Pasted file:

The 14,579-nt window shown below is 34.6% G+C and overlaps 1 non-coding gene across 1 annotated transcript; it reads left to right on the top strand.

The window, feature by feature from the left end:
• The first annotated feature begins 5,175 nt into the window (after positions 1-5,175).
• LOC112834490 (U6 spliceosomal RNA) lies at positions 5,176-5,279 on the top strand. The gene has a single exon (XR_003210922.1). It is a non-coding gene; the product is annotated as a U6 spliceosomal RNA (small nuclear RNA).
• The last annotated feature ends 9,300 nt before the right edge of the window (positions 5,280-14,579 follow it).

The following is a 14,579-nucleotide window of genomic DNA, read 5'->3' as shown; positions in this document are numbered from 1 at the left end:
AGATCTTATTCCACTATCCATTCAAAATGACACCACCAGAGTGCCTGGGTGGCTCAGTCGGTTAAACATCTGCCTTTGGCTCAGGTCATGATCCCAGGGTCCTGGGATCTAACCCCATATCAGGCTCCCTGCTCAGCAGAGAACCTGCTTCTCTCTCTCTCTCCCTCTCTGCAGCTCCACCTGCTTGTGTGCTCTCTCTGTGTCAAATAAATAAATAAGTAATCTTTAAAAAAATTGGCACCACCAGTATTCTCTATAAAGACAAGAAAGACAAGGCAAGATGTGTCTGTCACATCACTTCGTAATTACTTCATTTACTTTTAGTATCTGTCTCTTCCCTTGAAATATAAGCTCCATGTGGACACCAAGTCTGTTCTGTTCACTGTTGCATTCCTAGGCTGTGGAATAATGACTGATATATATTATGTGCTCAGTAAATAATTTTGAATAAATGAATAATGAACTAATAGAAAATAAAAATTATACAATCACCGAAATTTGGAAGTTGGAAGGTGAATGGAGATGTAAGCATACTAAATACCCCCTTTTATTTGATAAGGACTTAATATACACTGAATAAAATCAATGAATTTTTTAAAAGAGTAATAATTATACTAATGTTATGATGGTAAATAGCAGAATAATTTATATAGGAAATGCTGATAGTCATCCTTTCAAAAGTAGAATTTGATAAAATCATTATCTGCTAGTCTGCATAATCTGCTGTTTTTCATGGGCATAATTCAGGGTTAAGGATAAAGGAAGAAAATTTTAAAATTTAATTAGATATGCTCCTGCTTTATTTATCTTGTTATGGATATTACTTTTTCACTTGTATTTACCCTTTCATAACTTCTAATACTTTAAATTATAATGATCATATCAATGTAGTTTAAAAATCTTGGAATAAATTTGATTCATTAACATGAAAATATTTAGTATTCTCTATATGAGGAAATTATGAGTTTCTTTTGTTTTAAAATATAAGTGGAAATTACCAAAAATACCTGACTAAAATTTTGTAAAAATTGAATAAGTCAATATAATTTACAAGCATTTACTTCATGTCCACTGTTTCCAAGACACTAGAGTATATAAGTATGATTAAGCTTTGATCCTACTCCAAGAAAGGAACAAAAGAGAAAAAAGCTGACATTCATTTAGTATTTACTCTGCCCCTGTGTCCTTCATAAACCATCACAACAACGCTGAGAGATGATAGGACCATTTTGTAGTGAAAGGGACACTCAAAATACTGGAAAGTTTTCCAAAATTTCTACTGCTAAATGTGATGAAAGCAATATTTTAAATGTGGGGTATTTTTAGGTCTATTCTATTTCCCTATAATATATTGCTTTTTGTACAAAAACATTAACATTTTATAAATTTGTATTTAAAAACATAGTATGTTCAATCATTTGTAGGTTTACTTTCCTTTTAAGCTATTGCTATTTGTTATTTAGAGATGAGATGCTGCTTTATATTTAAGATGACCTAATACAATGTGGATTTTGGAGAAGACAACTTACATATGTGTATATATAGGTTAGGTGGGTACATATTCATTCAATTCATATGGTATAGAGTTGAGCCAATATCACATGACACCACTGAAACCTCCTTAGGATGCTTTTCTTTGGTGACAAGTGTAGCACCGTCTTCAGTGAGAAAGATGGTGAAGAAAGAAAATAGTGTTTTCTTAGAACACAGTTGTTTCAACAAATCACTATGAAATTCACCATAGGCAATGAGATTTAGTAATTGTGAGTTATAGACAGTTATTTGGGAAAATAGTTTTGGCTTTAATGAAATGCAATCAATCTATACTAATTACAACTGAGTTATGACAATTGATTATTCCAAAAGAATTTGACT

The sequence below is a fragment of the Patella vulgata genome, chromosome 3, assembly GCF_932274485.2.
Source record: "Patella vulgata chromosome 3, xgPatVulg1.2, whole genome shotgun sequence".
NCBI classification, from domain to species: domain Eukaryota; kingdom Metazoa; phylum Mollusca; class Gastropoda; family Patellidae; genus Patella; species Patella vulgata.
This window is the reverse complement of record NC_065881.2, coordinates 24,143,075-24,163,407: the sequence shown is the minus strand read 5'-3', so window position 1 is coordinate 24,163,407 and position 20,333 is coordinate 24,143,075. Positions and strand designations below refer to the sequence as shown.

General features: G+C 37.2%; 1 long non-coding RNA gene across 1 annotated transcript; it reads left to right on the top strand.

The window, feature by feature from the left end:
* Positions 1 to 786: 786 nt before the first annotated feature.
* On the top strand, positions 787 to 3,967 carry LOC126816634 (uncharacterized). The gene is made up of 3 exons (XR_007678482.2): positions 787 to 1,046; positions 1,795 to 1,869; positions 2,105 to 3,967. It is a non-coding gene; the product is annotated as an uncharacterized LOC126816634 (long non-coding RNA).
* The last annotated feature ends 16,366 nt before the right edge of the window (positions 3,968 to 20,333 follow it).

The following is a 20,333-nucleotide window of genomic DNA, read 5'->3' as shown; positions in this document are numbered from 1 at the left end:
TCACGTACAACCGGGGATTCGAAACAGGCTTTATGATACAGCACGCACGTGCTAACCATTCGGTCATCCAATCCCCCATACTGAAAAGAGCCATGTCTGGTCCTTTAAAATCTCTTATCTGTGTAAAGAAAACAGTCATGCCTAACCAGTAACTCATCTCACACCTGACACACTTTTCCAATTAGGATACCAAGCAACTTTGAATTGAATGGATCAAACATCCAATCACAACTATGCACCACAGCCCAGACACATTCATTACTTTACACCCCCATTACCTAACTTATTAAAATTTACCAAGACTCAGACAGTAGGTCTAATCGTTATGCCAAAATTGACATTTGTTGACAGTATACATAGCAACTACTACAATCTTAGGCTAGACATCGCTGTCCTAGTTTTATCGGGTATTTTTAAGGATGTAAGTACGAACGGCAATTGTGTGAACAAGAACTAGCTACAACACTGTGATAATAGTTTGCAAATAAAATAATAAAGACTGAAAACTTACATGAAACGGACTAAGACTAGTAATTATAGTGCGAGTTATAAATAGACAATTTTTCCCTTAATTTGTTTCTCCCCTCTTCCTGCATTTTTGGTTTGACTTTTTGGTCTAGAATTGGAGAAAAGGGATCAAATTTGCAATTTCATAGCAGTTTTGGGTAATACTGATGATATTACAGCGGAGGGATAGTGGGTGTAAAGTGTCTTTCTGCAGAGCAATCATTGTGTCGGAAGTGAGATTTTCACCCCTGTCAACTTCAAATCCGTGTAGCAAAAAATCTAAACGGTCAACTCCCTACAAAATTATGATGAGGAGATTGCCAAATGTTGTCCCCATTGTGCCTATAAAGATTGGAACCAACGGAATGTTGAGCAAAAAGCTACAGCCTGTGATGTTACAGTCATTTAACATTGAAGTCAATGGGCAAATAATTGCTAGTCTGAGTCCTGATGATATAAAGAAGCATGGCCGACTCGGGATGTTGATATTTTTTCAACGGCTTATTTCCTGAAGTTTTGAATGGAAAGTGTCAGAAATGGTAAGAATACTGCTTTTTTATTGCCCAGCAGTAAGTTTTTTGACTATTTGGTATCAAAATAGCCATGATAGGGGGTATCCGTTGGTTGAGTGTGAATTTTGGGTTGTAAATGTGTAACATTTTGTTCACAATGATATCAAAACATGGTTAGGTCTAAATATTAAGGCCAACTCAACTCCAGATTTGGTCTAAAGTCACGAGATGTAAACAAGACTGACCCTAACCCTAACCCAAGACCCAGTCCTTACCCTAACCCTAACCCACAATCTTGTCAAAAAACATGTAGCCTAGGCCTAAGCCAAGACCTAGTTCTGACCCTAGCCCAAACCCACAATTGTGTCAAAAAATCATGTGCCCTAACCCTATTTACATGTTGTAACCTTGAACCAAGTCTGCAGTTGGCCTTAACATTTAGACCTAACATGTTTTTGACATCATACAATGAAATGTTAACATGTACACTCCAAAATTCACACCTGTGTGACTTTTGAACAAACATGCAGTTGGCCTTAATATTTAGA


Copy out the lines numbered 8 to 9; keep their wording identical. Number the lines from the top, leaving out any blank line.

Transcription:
The sequence below is a fragment of the Patella vulgata genome, chromosome 3, assembly GCF_932274485.2.
Source record: "Patella vulgata chromosome 3, xgPatVulg1.2, whole genome shotgun sequence".